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Slaves get little reprieve from flaccid new law

Slaves get little reprieve from flaccid new law

Slaves get little reprieve from flaccid new law

The federal parliament looks set to introduce a local Modern Slavery law that will not stop – and will barely impact on – the problem of people being forced to work as slaves in Australia and throughout the world.

The flaccid new law introduces mandatory reporting for the very Big End of Town (companies with over $100m revenue), and sets up a ‘modern slavery business engagement unit’ to try to help smaller companies stop slavery in their supply chains.

The irony is that the government has costed the impost of the new law on the business community (about $22,000 for each company which reports) but gives no estimate for how much modern slavery costs an individual, which is likely to be at least as much as $22,000 per person per year.

The UN says up to 25 million modern slavery victims are exploited annually in global supply chains, including slaves who work for big computer and clothing companies that are household names. More than 4000 people in Australia are believed to be suffering slavery or slave-like conditions in brothels, restaurants and other fast-cash venues.

Victims are also enslaved in mines and factories, on construction sites, fishing boats and farms, and in private homes around the world. Their exploitation involves serious crimes and grave human rights abuses and taints the goods and services that we use every day, the government says.

In the face of this worldwide problem, the new Australian law demanding annual reports of compliance will only apply to companies that have $100m consolidated revenue globally a year. The thousands of small clothing businesses who operate on the back of overseas slave labour are let off scot free – anyone under the $100m figure can provide an annual report if they wish. You can imagine how many small businesses will make reports to government if they don’t  have to!

What the new law should do – but doesn’t – is to:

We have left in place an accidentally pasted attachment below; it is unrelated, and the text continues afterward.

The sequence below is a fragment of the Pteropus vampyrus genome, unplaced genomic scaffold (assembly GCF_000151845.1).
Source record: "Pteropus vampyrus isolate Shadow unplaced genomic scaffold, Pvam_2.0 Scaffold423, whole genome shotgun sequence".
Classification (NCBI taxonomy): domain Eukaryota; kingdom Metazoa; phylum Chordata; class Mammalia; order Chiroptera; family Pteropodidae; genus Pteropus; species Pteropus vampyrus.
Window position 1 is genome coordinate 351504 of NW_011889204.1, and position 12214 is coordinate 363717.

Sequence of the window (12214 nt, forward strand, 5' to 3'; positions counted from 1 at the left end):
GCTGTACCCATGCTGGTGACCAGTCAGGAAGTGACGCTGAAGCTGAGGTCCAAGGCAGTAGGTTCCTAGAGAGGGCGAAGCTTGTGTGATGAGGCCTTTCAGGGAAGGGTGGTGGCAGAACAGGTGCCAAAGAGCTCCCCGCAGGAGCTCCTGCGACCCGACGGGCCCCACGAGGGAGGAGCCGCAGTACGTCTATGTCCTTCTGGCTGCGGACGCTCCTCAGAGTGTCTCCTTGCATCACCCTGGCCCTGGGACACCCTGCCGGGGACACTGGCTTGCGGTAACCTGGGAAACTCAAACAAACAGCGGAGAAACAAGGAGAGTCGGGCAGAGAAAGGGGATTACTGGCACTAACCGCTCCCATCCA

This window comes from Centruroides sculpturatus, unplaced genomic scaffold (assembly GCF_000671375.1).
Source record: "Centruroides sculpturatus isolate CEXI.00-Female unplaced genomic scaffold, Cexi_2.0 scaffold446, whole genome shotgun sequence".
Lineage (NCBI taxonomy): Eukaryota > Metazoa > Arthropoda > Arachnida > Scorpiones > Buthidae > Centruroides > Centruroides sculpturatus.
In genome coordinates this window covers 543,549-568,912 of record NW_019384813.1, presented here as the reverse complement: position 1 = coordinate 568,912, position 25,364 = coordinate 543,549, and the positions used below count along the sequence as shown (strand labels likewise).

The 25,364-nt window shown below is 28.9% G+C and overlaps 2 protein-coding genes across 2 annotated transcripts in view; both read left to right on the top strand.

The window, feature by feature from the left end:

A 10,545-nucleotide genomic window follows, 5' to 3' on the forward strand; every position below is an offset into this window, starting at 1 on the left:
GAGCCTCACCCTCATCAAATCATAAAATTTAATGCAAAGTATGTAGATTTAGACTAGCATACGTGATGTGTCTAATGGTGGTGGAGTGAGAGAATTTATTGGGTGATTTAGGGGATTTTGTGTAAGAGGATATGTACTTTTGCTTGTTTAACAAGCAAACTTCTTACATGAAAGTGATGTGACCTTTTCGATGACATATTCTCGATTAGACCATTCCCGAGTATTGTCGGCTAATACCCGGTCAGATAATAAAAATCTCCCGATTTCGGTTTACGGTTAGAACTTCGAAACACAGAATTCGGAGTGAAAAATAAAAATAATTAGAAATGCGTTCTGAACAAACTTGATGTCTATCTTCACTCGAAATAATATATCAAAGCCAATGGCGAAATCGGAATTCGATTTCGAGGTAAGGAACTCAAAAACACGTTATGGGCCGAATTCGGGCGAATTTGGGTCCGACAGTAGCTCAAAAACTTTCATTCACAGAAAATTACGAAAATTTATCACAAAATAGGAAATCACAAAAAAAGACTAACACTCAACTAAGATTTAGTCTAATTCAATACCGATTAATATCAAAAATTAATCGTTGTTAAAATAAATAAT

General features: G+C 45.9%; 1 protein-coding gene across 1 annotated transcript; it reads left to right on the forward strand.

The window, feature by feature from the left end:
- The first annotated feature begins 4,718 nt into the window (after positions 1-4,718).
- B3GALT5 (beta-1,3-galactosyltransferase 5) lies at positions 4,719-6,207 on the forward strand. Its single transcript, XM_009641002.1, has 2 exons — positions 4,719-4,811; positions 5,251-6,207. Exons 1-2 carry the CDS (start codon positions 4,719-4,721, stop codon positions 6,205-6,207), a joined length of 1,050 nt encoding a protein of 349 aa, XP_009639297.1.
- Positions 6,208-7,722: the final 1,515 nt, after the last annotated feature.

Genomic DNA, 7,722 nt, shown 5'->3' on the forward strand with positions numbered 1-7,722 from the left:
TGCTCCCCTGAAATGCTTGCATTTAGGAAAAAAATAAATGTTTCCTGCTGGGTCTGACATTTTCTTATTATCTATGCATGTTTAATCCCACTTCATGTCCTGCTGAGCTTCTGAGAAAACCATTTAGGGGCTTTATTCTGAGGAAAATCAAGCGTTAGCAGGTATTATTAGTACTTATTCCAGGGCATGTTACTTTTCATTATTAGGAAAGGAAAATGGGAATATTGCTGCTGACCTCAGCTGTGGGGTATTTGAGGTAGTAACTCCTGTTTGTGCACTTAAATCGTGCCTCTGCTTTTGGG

• provide an independent statutory anti-slavery officer;
  • introduce penalties if companies don’t provide reports;
  • lower the reporting threshold from $100 million in consolidated revenue to something around $1m to catch the small business crooks exploiting people;
  • opening up the right to FOI requests of any companies reasonably suspected to be connected with modern slavery;
  • compensating victims of trafficking and slavery in and/or connected with business in Australia;
  • harmonise Australian law addressing modern slavery with that overseas; and
  • give early warning that in three years the Modern Slavery law will be beefed up even more.

After inquiries around the world, and many sittings in Australia, the Legal and Constitutional Affairs Legislation Committee of parliament in August 2018 recommended the bill be passed into law.


 Modern slavery include trafficking in persons, slavery, slavery-like practices (including forced labour and forced marriage) and the worst forms of child labour (including using children for prostitution or in hazardous work), according to the Australian government.

The new Australian law is supposed to help. It is modelled on wimpish British law, and will be a companion to a relatively new law in NSW.

The federal law requires Australian businesses take “proactive and effective actions” to address modern slavery, including by eliminating it from operators overseas supplying goods and services into the Australian market.

The government also wants to educate consumers and investors about the risks of modern slavery practices, so they are better able to make informed decisions about what to buy…or what not to buy.

The task looks likely to fall to a Modern Slavery Business Engagement Unit within the Department of Home Affairs which will “address” modern slavery risks in their supply chains. How it will “address” them is not specified.

The 2018 Federal Budget committed $3.6m to establish and administer this unit from January 2018 to June 2022. To do any decent sort of job would require about three times that amount, but governments in recent years have been generous to police, military and security entities only, not to those involved with rights and liberties.

The committee’s formal recommendations include the government:

  • “work towards” creating a ist of firms and publishing standards: this will be part of testing ”the proposition that ‘reputational risk’ is a sufficient motivator for reporting entities to comply with the requirements of the Act’”
  • publishing which companies file reports
  • appointing a slavery superman/woman
  • waiting three years before deciding whether a mandatory reporting regime is needed and
  • pulling the laws and provisions which discuss modern slavery into one document.




Report of the committee:              


Submission by Civil Liberties Australia: 

(see Submission No 78)

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